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One Democratic Convention Speech Nailed The Progressive Vision

The Rev. William Barber, II addresses the Democratic National Convention in Philadelphia. (Photo: Ricky Carioti/The Washington Post)

When Rev. William Barber, best known in progressive circles as the leader of the Moral Mondays protests against the right-wing governor and legislature in North Carolina, was brought to the stage at the Democratic National Convention Thursday night, there was cheering from the North Carolina delegation but polite applause from the rest the hall. They did not know who Barber was, and then they not know what was coming.

Ten minutes later, when Barber finished his address, the entire convention hall was on its feet.

“I come before you tonight as a preacher,” he began, and from that moment Barber took the convention delegates through the convergence of progressive populism and “faith and morality.”

“It may sound strange, but I am a conservative,” he said, “because I work to conserve a divine tradition that teaches us to do justice, love mercy and walk humbly with our God.”

The core of his speech was a challenge for the delegates at the convention to be “moral defibrillators” of the nation. “We must shock the nation with the power of love.”


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It is a message that Barber has been consistently pushing as the director of the North Carolina NAACP and an increasingly sought-after spokesperson for his unique ability to frame progressive policy objectives in a values frame. As Barber put it Thursday, “Some issues are not just left vs. right or liberal vs. conservative; they are right vs. wrong.”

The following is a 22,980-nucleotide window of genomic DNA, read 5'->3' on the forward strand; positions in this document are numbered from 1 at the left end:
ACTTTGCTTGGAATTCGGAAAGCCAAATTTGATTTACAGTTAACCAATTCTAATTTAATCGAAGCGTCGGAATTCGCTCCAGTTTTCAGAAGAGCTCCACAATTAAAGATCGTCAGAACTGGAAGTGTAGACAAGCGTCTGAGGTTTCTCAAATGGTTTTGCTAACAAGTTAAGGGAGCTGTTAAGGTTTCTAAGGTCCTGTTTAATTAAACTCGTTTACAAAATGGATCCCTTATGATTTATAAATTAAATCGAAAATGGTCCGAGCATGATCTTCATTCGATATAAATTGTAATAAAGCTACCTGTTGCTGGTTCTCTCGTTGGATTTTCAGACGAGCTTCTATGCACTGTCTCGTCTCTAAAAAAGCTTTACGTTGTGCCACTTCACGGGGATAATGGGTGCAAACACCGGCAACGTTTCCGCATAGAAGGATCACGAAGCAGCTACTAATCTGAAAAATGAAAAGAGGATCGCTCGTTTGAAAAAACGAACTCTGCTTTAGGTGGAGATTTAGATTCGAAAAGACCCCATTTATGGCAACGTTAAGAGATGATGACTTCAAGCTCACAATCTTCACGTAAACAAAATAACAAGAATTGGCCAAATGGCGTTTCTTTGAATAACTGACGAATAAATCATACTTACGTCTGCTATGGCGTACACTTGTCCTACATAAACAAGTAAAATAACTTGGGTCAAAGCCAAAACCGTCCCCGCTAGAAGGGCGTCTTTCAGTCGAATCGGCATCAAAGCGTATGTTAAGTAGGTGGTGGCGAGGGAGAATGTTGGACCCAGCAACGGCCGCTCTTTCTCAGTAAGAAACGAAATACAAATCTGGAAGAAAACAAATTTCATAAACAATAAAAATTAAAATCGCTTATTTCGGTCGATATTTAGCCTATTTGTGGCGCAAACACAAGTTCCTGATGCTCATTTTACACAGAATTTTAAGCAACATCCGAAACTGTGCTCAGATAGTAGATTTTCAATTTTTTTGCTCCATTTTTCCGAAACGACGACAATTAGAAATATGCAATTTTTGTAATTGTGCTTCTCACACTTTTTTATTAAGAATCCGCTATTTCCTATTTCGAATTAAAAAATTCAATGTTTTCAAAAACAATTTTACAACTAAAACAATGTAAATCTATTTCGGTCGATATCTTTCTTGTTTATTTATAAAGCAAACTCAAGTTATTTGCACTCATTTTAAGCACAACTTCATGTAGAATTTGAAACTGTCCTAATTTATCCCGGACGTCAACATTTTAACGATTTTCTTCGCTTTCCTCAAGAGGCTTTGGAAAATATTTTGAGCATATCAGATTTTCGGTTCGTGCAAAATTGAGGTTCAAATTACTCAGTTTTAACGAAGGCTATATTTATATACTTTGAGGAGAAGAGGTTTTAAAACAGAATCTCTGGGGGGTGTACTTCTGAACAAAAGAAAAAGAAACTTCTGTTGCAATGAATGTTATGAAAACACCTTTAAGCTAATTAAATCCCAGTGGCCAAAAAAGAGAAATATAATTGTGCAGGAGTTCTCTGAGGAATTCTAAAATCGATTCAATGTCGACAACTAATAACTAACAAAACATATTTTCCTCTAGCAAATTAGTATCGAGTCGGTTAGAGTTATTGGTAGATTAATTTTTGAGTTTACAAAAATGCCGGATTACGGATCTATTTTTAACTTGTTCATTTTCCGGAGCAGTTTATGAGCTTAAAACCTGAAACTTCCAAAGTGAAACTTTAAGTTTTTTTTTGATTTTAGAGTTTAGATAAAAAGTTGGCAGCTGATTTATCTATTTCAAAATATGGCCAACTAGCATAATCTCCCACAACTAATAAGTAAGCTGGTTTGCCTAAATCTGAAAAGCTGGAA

In 2013 the Campaign for America’s Future gave Barber the Paul Wellstone Citizen Leadership Award for his work in North Carolina organizing against the budget cuts, voter suppression and other policies advanced by the state’s Republican government.

The words of the Biblical prophet Isaiah, Barber said, calls on us to “pay people what they deserve, share your food with the hungry. Do this and then your nation shall be called a repairer of the breach. Jesus, a brown-skin Palestinian Jew, called us to preach good news to the poor, the broken and the bruised and all those who are made to feel unaccepted,” he said.

The use of religion and faith to promote “meanness” shows that we have a “heart problem,” Barber said. We need to “embrace our deepest moral values and push for revival at the heart of our democracy. … When we fight to reinstate the power of the Voting Rights Act, and we break the interposition and nullification of the current Congress…when we fight for 15 and a union, and universal health care, and public education, and immigrant rights, and LGBTQ rights, we are reviving the heart of our democracy.”

Isaiah J. Poole

Isaiah J. Poole

Isaiah J. Poole is the editorial director of The Next System Project, a project of the Democracy Collaborative.

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